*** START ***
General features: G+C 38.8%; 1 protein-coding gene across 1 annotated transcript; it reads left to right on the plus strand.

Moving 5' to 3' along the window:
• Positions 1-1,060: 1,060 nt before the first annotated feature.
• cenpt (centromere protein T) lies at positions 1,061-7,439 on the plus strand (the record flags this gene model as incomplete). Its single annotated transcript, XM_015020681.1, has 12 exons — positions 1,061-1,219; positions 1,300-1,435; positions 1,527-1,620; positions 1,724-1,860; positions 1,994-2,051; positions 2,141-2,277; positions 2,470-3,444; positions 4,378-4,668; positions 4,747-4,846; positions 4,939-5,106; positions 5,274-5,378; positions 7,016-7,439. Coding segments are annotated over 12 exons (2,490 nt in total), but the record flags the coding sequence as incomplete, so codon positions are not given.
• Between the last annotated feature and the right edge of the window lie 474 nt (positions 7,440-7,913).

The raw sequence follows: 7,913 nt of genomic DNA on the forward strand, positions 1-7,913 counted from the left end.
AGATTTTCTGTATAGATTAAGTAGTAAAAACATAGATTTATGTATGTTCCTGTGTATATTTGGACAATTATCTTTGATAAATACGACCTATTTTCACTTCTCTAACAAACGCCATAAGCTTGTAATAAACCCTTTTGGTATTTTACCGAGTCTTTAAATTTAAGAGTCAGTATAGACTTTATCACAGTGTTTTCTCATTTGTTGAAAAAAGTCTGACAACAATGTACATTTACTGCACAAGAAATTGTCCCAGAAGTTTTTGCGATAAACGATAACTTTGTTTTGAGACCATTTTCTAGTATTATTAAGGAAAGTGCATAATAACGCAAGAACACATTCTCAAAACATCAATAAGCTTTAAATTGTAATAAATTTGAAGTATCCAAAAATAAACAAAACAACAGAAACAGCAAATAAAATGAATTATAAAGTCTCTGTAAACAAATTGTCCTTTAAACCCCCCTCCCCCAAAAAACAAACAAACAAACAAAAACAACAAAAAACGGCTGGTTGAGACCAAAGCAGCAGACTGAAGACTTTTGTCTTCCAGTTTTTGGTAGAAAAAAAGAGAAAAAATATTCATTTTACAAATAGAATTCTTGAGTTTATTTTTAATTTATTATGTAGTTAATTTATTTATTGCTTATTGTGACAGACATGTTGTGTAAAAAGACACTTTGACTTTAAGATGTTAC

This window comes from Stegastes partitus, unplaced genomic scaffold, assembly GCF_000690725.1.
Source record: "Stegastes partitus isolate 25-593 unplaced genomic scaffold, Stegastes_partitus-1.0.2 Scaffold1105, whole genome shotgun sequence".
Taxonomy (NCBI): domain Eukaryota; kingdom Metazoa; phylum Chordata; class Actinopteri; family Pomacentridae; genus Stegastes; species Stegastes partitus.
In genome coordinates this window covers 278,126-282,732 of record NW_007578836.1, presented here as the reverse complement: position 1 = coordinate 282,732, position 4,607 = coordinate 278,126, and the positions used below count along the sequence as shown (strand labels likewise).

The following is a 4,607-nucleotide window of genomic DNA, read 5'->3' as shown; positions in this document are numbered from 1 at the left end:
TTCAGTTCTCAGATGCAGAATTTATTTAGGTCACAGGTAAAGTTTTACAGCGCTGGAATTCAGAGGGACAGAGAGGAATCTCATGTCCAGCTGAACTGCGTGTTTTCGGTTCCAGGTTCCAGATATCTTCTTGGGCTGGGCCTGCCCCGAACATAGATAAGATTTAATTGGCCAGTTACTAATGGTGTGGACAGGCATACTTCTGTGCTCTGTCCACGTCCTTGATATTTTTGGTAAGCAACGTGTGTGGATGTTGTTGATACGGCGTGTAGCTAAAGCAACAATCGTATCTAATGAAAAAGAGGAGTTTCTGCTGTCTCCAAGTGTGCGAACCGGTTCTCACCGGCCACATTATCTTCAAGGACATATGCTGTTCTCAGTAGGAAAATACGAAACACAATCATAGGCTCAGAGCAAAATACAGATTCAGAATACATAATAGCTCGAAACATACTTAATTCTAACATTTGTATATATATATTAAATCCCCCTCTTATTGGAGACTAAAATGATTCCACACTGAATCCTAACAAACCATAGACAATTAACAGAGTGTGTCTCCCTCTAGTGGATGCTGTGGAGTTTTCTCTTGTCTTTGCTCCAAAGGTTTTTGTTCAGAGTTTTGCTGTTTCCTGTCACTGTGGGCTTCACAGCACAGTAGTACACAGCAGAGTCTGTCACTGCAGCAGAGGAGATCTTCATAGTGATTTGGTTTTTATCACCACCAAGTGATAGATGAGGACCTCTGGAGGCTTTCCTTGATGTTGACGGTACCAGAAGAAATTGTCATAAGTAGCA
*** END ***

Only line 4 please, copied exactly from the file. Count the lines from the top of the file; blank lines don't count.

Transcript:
• cenpt (centromere protein T) lies at positions 1,061-7,439 on the plus strand (the record flags this gene model as incomplete). Its single annotated transcript, XM_015020681.1, has 12 exons — positions 1,061-1,219; positions 1,300-1,435; positions 1,527-1,620; positions 1,724-1,860; positions 1,994-2,051; positions 2,141-2,277; positions 2,470-3,444; positions 4,378-4,668; positions 4,747-4,846; positions 4,939-5,106; positions 5,274-5,378; positions 7,016-7,439. Coding segments are annotated over 12 exons (2,490 nt in total), but the record flags the coding sequence as incomplete, so codon positions are not given.